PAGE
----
My daughter insisted that I watch the above TED talk by Homero Cato and Ben Roch, owners of the cutting edge Moto in Chicago. These guys specialize in "Foodtrips," the culinary equivalent of dropping a tab of acid. They blow minds with dishes like barbecue sauce made of straw and crab apples and a vegie burger that tastes like beef.
But this is more than a gastronomic gimmickry. These guys aren't bending the time-space continuum just for the hell of it. They're out to save the world one meal at a time by transforming local produce, including plants that we normally don't eat, into delectable dishes.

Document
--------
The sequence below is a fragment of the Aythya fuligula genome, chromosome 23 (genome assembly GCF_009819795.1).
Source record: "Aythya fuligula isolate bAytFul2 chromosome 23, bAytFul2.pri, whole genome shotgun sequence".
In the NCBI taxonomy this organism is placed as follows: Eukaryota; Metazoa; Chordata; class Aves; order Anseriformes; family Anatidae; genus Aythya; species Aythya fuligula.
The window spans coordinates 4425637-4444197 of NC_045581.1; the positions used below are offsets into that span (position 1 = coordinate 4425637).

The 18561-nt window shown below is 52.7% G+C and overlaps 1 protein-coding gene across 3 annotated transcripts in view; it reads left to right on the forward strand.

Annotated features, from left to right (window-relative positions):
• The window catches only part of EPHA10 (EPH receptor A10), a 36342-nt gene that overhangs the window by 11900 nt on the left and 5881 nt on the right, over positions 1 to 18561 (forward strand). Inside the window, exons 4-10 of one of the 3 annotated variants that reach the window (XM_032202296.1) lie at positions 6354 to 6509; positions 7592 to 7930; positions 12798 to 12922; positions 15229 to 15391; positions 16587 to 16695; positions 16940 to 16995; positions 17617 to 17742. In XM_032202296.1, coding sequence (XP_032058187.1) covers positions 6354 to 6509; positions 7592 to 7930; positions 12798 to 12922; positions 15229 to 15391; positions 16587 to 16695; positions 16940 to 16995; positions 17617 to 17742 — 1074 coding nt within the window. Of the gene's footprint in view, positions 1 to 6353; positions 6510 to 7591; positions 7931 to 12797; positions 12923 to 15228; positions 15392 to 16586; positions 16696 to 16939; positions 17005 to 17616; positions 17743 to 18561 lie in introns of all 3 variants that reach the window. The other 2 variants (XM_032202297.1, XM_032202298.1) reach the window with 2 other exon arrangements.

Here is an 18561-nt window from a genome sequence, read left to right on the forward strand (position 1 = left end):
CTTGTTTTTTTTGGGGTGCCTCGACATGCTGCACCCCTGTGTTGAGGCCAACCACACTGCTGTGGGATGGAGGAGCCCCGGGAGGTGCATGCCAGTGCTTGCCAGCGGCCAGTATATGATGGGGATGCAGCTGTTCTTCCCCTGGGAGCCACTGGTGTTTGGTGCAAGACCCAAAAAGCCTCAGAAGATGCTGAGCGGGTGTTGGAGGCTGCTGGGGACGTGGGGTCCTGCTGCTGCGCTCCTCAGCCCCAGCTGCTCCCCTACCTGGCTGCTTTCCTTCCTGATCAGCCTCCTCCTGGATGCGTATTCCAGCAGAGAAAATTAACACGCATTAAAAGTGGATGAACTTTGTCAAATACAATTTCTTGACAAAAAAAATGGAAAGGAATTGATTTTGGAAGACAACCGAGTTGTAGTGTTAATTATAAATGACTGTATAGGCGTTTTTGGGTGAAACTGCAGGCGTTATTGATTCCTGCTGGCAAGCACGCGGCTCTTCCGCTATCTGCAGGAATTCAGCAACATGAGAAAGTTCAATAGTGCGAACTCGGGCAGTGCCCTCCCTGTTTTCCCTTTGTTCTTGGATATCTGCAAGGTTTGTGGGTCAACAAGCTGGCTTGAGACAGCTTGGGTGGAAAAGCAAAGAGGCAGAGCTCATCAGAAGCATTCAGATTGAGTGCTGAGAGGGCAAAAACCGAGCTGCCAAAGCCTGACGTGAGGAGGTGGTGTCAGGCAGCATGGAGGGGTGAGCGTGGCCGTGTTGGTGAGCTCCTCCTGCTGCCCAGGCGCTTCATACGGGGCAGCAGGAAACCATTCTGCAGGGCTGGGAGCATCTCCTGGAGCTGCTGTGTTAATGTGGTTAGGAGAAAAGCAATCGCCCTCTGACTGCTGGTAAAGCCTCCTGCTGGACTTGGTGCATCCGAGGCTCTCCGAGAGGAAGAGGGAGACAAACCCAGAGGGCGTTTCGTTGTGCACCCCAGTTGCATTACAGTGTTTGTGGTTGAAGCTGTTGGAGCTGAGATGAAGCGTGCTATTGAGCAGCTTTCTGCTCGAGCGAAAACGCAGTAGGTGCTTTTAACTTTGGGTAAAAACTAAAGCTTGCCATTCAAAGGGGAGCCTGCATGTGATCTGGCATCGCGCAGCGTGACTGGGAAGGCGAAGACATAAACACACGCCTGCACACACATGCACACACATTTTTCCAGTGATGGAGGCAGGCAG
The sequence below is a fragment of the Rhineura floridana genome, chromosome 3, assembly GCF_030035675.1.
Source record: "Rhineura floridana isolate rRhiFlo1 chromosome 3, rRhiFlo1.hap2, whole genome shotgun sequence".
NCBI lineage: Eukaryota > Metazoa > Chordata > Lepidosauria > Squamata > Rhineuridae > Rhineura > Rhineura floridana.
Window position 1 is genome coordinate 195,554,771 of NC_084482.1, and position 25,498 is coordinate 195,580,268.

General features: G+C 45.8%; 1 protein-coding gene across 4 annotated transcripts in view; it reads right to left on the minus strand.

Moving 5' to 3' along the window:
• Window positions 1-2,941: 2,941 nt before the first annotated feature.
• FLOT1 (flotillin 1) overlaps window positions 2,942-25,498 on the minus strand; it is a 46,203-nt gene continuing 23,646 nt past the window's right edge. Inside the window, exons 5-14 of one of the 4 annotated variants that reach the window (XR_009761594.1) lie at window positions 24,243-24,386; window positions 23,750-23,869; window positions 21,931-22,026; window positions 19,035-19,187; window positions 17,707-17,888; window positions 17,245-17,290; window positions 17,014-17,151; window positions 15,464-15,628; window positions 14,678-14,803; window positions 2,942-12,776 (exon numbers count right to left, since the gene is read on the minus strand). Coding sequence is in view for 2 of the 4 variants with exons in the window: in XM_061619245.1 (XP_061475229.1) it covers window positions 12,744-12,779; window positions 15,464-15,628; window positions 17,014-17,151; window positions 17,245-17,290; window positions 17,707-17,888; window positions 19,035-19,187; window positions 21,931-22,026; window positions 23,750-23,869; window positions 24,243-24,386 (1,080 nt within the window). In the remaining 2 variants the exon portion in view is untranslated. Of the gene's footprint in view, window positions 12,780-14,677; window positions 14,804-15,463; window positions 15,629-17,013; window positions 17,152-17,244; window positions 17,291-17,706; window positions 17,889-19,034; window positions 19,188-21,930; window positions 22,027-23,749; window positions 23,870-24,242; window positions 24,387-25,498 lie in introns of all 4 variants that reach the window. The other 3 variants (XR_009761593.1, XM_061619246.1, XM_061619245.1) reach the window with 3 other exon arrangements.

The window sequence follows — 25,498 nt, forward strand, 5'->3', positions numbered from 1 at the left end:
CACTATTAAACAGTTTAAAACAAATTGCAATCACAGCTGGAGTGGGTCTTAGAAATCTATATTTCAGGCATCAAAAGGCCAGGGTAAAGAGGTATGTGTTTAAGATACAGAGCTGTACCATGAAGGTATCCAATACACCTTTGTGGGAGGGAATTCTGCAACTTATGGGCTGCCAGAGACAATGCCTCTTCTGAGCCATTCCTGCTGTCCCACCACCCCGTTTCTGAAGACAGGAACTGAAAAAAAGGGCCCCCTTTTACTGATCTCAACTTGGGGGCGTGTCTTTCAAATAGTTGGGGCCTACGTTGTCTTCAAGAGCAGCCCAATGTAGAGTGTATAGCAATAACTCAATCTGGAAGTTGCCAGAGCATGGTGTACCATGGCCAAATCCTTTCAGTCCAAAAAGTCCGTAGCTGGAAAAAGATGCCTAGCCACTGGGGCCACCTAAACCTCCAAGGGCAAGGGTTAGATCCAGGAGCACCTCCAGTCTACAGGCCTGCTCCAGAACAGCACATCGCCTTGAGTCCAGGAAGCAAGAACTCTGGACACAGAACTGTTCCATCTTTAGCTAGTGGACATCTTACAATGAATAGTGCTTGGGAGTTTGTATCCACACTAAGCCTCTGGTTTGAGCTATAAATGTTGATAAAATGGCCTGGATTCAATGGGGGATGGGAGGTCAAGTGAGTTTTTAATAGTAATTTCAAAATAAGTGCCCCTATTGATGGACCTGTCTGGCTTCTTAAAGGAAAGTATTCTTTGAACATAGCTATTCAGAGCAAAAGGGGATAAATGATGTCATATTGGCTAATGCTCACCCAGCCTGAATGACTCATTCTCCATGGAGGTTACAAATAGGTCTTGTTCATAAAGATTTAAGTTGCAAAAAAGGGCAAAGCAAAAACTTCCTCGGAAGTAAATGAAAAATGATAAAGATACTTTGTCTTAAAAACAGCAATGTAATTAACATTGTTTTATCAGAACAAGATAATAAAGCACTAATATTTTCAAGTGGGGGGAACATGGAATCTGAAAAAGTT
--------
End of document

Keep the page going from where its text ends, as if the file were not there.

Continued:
No more blowing carbon to transport produce half way around the country. Feed lot contamination becomes a thing of the past. And tuna avoids extinction.
It's a revolutionary idea, one that has the potential to transform diets and agriculture. Given climate change, overpopulation and environmental degradation, something like this is probably inevitable. As "traditional" foods dwindle, we will need to get innovative. We could well end up subsisting on grass and straws manipulated to taste good with "real" food an occasional treat.
I have mixed feelings, but it's better than the Soylent Green solution.